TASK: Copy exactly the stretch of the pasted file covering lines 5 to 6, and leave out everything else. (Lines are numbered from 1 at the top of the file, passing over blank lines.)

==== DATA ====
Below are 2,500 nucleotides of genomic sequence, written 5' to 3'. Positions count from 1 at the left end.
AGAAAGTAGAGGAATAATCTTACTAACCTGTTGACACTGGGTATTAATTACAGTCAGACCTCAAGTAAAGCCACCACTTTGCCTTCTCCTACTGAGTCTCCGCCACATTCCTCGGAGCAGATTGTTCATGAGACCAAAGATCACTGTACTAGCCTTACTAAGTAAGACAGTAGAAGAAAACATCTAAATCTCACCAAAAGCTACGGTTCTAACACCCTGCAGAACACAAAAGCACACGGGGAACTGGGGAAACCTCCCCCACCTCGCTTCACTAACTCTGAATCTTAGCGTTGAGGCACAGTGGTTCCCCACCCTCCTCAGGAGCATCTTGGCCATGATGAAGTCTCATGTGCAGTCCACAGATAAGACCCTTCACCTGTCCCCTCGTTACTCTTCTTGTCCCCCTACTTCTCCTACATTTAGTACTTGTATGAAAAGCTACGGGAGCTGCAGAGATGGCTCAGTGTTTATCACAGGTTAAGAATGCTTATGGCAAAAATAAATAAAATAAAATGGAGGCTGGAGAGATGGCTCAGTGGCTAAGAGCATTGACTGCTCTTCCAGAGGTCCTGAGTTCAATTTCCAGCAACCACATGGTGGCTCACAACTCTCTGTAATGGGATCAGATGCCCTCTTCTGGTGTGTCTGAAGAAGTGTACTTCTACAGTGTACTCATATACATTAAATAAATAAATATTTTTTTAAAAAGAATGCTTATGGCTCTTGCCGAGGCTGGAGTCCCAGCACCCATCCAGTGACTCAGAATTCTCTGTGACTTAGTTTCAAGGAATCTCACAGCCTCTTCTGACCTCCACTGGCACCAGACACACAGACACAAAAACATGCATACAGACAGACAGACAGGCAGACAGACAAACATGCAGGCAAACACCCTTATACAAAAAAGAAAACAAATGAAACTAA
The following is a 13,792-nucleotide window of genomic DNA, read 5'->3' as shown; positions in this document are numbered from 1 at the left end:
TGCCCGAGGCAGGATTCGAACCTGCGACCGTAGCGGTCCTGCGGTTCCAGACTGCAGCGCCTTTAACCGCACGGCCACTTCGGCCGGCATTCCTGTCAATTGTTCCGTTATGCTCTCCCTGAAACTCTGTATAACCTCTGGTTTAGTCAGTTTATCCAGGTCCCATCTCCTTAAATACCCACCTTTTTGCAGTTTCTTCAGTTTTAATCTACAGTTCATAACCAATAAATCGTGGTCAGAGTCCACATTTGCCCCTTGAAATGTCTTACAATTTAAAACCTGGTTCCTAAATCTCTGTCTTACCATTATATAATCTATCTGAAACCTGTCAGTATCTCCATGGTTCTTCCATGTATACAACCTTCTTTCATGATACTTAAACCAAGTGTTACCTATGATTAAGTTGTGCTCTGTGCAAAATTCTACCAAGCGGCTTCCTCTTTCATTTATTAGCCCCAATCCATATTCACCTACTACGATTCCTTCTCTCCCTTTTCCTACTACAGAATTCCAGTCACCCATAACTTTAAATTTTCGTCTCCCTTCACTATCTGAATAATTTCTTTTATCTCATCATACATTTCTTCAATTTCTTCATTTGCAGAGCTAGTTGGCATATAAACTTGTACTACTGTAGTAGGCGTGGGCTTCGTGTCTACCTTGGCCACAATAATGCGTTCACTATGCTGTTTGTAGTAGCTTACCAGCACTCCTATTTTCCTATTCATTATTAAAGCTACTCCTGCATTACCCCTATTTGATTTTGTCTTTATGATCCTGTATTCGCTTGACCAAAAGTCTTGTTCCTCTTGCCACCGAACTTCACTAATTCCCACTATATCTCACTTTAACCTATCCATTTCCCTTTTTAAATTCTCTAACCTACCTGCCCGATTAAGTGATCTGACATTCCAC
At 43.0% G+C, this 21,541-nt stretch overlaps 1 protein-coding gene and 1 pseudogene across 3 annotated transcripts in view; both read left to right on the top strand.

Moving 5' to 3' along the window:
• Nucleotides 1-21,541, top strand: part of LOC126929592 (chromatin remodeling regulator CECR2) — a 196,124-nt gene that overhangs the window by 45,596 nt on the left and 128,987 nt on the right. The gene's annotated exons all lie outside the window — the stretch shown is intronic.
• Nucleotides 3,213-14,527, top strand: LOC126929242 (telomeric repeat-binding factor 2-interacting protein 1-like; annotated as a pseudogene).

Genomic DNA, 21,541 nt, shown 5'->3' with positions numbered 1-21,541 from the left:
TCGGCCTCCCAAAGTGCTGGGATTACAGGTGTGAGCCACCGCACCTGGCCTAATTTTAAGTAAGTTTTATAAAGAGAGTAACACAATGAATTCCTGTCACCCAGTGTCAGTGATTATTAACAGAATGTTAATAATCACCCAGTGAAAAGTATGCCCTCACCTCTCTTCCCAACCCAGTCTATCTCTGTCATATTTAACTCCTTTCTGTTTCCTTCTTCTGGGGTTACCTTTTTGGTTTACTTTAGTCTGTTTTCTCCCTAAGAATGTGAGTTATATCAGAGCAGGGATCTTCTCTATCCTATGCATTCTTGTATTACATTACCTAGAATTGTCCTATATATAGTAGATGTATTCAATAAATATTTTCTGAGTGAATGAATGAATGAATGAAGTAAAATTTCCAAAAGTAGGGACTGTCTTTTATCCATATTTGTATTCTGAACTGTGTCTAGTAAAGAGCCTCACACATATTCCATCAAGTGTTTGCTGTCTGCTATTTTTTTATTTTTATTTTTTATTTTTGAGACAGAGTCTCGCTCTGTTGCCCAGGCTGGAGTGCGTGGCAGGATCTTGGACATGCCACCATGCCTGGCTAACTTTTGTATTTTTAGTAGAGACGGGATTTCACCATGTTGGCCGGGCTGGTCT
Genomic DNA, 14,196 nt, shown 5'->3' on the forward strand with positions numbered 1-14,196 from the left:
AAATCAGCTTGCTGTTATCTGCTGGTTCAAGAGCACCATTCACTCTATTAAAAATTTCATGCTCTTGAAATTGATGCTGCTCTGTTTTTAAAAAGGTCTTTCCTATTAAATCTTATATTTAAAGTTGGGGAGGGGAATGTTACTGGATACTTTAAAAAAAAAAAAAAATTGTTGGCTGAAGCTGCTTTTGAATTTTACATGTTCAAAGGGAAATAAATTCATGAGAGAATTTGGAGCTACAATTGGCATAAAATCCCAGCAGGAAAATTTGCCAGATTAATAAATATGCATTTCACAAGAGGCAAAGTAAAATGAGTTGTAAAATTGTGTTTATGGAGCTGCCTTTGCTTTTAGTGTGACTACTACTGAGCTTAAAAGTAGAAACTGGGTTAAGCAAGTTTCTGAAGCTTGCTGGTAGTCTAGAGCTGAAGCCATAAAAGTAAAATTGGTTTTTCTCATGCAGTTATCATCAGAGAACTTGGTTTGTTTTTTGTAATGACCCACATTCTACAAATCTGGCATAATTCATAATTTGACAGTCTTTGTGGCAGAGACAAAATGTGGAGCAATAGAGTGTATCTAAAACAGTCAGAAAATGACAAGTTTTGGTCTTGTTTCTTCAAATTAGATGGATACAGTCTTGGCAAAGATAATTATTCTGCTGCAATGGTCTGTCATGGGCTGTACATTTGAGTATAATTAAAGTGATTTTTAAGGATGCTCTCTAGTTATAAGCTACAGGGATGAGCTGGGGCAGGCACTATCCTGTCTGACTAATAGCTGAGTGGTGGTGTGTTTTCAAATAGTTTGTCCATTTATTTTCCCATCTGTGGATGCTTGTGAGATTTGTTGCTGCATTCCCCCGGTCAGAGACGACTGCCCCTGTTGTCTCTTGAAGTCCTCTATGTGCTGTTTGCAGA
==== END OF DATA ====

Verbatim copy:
At 43.0% G+C, this 21,541-nt stretch overlaps 1 protein-coding gene and 1 pseudogene across 3 annotated transcripts in view; both read left to right on the top strand.

Moving 5' to 3' along the window: